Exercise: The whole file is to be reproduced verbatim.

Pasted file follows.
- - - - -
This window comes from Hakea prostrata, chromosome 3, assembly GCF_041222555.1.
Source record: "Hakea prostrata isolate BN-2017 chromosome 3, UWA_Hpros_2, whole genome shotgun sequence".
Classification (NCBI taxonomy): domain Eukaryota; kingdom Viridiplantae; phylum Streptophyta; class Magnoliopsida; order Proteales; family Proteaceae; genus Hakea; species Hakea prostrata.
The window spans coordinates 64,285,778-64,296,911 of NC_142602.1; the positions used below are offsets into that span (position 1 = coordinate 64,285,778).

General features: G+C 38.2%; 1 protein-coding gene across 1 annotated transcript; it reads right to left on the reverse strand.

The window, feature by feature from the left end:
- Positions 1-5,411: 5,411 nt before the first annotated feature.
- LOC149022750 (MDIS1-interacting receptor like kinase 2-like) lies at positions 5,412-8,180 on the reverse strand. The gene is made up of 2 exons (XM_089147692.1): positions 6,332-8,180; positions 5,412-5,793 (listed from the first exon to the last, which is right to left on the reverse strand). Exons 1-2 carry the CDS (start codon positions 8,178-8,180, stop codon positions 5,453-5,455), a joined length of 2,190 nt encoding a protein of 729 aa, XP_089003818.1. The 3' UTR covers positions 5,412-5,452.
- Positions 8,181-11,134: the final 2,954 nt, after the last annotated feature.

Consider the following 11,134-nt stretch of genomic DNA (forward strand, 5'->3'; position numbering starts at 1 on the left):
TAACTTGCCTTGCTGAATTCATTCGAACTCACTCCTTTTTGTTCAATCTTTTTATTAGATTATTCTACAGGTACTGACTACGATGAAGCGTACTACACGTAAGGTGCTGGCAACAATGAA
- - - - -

This window comes from Hakea prostrata, chromosome 3, assembly GCF_041222555.1.
Source record: "Hakea prostrata isolate BN-2017 chromosome 3, UWA_Hpros_2, whole genome shotgun sequence".
Classification (NCBI taxonomy): domain Eukaryota; kingdom Viridiplantae; phylum Streptophyta; class Magnoliopsida; order Proteales; family Proteaceae; genus Hakea; species Hakea prostrata.
The window spans coordinates 64,285,778-64,296,911 of NC_142602.1; the positions used below are offsets into that span (position 1 = coordinate 64,285,778).

General features: G+C 38.2%; 1 protein-coding gene across 1 annotated transcript; it reads right to left on the reverse strand.

The window, feature by feature from the left end:
- Positions 1-5,411: 5,411 nt before the first annotated feature.
- LOC149022750 (MDIS1-interacting receptor like kinase 2-like) lies at positions 5,412-8,180 on the reverse strand. The gene is made up of 2 exons (XM_089147692.1): positions 6,332-8,180; positions 5,412-5,793 (listed from the first exon to the last, which is right to left on the reverse strand). Exons 1-2 carry the CDS (start codon positions 8,178-8,180, stop codon positions 5,453-5,455), a joined length of 2,190 nt encoding a protein of 729 aa, XP_089003818.1. The 3' UTR covers positions 5,412-5,452.
- Positions 8,181-11,134: the final 2,954 nt, after the last annotated feature.

Consider the following 11,134-nt stretch of genomic DNA (forward strand, 5'->3'; position numbering starts at 1 on the left):
TAACTTGCCTTGCTGAATTCATTCGAACTCACTCCTTTTTGTTCAATCTTTTTATTAGATTATTCTACAGGTACTGACTACGATGAAGCGTACTACACGTAAGGTGCTGGCAACAATGAA